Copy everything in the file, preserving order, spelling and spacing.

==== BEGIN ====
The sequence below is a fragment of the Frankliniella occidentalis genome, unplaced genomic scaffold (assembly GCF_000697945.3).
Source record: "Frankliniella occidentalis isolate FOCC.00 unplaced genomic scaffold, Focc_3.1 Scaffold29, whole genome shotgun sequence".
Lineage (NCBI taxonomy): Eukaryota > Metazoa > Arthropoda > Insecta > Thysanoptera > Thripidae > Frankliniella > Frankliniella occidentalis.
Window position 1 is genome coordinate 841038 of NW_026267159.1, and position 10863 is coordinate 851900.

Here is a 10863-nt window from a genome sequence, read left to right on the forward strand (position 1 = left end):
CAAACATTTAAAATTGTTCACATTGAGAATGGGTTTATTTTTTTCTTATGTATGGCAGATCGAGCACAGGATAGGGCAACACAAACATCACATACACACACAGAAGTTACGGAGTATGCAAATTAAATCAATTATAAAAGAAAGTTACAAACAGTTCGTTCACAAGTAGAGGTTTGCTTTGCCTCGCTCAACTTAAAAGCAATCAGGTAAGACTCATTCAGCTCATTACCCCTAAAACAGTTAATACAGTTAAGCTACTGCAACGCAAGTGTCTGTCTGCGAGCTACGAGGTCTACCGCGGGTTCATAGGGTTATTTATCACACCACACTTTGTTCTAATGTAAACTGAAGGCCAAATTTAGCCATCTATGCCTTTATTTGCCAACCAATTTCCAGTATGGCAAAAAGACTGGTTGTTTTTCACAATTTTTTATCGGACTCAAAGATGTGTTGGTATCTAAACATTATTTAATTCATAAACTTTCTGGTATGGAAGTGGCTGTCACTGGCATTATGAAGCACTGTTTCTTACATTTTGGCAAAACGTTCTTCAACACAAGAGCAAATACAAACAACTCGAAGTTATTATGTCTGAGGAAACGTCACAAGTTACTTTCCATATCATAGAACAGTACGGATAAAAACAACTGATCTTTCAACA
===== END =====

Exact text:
The sequence below is a fragment of the Frankliniella occidentalis genome, unplaced genomic scaffold (assembly GCF_000697945.3).
Source record: "Frankliniella occidentalis isolate FOCC.00 unplaced genomic scaffold, Focc_3.1 Scaffold29, whole genome shotgun sequence".
Lineage (NCBI taxonomy): Eukaryota > Metazoa > Arthropoda > Insecta > Thysanoptera > Thripidae > Frankliniella > Frankliniella occidentalis.
Window position 1 is genome coordinate 841038 of NW_026267159.1, and position 10863 is coordinate 851900.

Here is a 10863-nt window from a genome sequence, read left to right on the forward strand (position 1 = left end):
CAAACATTTAAAATTGTTCACATTGAGAATGGGTTTATTTTTTTCTTATGTATGGCAGATCGAGCACAGGATAGGGCAACACAAACATCACATACACACACAGAAGTTACGGAGTATGCAAATTAAATCAATTATAAAAGAAAGTTACAAACAGTTCGTTCACAAGTAGAGGTTTGCTTTGCCTCGCTCAACTTAAAAGCAATCAGGTAAGACTCATTCAGCTCATTACCCCTAAAACAGTTAATACAGTTAAGCTACTGCAACGCAAGTGTCTGTCTGCGAGCTACGAGGTCTACCGCGGGTTCATAGGGTTATTTATCACACCACACTTTGTTCTAATGTAAACTGAAGGCCAAATTTAGCCATCTATGCCTTTATTTGCCAACCAATTTCCAGTATGGCAAAAAGACTGGTTGTTTTTCACAATTTTTTATCGGACTCAAAGATGTGTTGGTATCTAAACATTATTTAATTCATAAACTTTCTGGTATGGAAGTGGCTGTCACTGGCATTATGAAGCACTGTTTCTTACATTTTGGCAAAACGTTCTTCAACACAAGAGCAAATACAAACAACTCGAAGTTATTATGTCTGAGGAAACGTCACAAGTTACTTTCCATATCATAGAACAGTACGGATAAAAACAACTGATCTTTCAACA